Since the 1970s business schools have recognized that something was missing from the training they were giving their students, namely an ethical foundation. Consequently, they began to offer courses in business ethics. Today, nearly every business school has such courses. However, there is a fundamental problem with the way business ethics is taught. Ethics are often taught as something “external” or “added-to” economics, rather than something which lies at the core of our economic and business relationships. Ethics are regarded as belonging to one realm, and business to another; the world is divided into the realms of "ought" and "is," and the former is not supposed to interfere with the latter. But such teaching cannot challenge the central—and incorrect—view of man that is at the heart of standard economic theory. This view states that man is naught but a “self-interest maximizer,” who always acts to increase his personal advantage, even at the expense of others.
This theory was famously put forward in 1712 in a long poem, The Fable of the Bees: Private Vices, Publick Benefits, by Bernard de Mandeville. Mandeville claimed that if people would only and always look out for their own self-interest, then the public good would take care of itself. We need never worry, Mandeville believed, about the moral universe; the economic engine, freed from morals, would provide riches enough for everyone.
However, this theory simply doesn't work. The reason that self-interest cannot add up to a public good is that it cannot even add up to a private good. In truth, our good is not something known in advance, but something discovered in the process of living out our choices, and life is the process of this discovery. All of us have had the experience of living through something they thought was a disaster, only to discover that it was the best thing that could have happened, or of receiving exactly what we wanted, only to discover that it was a disaster. What we really need to do is reverse Mandeville's law. Only by acting for a higher good can we discover our own particular set of goods; only through a certain regard for others can we learn to have respect for ourselves.
And this is important because what people really seek in their actions is not self-interest, but self-respect. Self-respect includes self-interest, because no self-respecting person allows himself or his family to fall below a certain level or to go on charity or into bankruptcy, if it is in his or her power to prevent it. But self-respect also allows us to go further and pursue higher-order needs, needs such as virtue, love, professional competence, and the pursuit of truth, knowledge, and beauty for their own sakes.
This is not just a personal matter, for the economy as a whole requires these same qualities to function properly. Some level of justice, some rough equity in the distribution of rewards, is necessary or it is difficult, if not impossible, to achieve equilibrium, the more or less stable balance of supply and demand. When there are great disparities in wealth and poverty—when, for example, the CEO makes 500 times what the average worker makes—then there will be insufficient purchasing power among the workers to clear the markets. This lack of purchasing power will have to be made up either by government tax and redistribution policies, or by consumer credit, that is, having those few at the top with too much money lend it to everybody else in order to prop up demand. But running an economy on usury is surely just a stopgap, a way-station on the road to ruin.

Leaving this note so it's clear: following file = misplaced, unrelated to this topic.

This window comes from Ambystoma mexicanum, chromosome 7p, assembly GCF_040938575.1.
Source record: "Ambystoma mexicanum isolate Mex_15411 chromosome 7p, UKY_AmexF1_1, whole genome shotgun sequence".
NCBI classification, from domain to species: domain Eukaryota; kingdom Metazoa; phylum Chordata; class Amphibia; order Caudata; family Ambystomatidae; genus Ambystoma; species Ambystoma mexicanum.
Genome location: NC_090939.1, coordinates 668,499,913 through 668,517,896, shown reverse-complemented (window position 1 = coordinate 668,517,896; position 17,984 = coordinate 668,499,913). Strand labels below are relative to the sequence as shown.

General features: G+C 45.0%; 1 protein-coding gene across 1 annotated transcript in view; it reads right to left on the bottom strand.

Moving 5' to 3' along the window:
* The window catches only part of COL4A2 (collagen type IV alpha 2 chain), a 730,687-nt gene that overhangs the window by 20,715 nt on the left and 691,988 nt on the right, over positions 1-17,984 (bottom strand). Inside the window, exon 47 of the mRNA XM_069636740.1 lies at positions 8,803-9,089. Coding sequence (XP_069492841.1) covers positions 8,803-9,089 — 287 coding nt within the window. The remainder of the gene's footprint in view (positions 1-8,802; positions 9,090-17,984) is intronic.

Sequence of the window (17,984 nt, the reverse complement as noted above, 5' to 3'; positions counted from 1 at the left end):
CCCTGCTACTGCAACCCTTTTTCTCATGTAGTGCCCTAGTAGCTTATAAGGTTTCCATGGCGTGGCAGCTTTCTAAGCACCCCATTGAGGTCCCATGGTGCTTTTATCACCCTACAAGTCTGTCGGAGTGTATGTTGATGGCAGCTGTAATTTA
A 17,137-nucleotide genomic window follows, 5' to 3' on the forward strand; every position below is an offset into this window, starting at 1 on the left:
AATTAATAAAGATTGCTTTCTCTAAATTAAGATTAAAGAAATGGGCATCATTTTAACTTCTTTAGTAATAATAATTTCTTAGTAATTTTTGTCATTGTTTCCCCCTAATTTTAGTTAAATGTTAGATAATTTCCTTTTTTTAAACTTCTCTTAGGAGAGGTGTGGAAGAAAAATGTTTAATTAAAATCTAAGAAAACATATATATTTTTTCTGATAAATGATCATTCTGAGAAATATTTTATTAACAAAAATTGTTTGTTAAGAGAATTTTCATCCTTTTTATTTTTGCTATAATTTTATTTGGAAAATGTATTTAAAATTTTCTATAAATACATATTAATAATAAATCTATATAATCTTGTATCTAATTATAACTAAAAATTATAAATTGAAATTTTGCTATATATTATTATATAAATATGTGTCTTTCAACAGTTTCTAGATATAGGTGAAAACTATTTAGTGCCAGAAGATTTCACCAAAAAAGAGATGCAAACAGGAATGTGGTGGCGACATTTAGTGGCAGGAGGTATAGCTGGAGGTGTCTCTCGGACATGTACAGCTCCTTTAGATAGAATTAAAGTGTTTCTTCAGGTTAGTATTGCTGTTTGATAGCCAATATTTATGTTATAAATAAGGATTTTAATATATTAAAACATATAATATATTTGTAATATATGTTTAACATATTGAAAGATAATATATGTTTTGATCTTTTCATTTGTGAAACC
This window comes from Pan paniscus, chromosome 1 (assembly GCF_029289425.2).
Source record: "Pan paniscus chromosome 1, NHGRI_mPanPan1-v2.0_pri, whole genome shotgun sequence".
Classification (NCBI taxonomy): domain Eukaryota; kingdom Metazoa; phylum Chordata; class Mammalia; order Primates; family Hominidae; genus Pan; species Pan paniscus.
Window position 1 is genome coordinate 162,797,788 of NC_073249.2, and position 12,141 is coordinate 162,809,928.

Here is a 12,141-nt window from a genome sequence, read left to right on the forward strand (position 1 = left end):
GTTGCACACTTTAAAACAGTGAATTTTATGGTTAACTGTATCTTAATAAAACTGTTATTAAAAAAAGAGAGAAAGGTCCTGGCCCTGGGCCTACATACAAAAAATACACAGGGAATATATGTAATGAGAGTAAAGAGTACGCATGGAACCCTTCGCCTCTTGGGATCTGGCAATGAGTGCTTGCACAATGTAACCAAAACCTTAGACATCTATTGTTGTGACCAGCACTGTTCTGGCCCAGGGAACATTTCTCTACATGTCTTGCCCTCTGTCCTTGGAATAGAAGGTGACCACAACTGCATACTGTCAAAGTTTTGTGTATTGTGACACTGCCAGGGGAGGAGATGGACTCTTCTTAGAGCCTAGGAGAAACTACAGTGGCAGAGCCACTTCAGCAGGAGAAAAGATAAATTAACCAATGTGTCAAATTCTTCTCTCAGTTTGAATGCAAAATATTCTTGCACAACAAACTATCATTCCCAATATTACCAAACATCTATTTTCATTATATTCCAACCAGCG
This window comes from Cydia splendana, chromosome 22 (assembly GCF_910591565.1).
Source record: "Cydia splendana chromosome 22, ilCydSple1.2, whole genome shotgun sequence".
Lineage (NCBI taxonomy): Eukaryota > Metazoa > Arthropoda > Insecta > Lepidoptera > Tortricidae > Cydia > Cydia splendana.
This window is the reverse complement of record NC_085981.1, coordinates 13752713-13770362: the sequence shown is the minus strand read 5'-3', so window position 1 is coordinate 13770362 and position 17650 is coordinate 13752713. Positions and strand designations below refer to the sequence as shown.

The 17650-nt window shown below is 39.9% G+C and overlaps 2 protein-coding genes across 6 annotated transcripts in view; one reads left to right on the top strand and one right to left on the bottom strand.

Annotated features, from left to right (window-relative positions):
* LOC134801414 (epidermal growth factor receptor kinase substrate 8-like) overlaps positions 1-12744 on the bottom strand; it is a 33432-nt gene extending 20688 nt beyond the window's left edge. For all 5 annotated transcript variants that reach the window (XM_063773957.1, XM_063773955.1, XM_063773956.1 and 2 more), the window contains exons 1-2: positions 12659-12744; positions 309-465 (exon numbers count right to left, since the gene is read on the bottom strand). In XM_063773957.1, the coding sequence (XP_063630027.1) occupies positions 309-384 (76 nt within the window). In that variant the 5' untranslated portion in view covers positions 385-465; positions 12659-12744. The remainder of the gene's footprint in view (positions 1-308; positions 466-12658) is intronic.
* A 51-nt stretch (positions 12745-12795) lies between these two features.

But another problem arises. For while an economy without ethics is on the road to ruin, any particular business person who lacks moral principles may be on the road to riches. A businessman who acts dishonestly may gain a competitive advantage, while the CEO who fires all his workers and outsources his factory to a country that pays starvation wages will be able to undersell his rivals. However, when everybody does this, then not only will the advantage disappear, but the CEO will discover that in firing his workers he has also fired his customers; they are the same persons. And unless his former workers can find jobs as good as the ones they lost, the economic balance will be broken. While credit cards may, for a time, restore the balance, they can be but a stopgap. But in the end, you cannot, as G. K. Chesterton noted, "pay a man like a pauper and expect him to spend like a prince."
Self-interest may make a man rich, but can never make him a man; only the virtues can do that. In receiving a business education, students must learn both the tools of business—finance, operations, marketing, and so forth—and the connections between their actions and the world in which they live. Students must be shown how their actions shape not just their businesses, but themselves and their communities. They must be reconnected with the values that no man or woman should be without, and no economy either. This is the approach that we take at the Business Leadership Program at the University of Dallas, where I am privileged to teach a course in Social Justice for business students. We aim to give students not only the best tools, but the best values. The truth is that in our commercial civilization the world is largely shaped by business decisions. If we continue to mis-educate our business students, we need not complain about the world they build.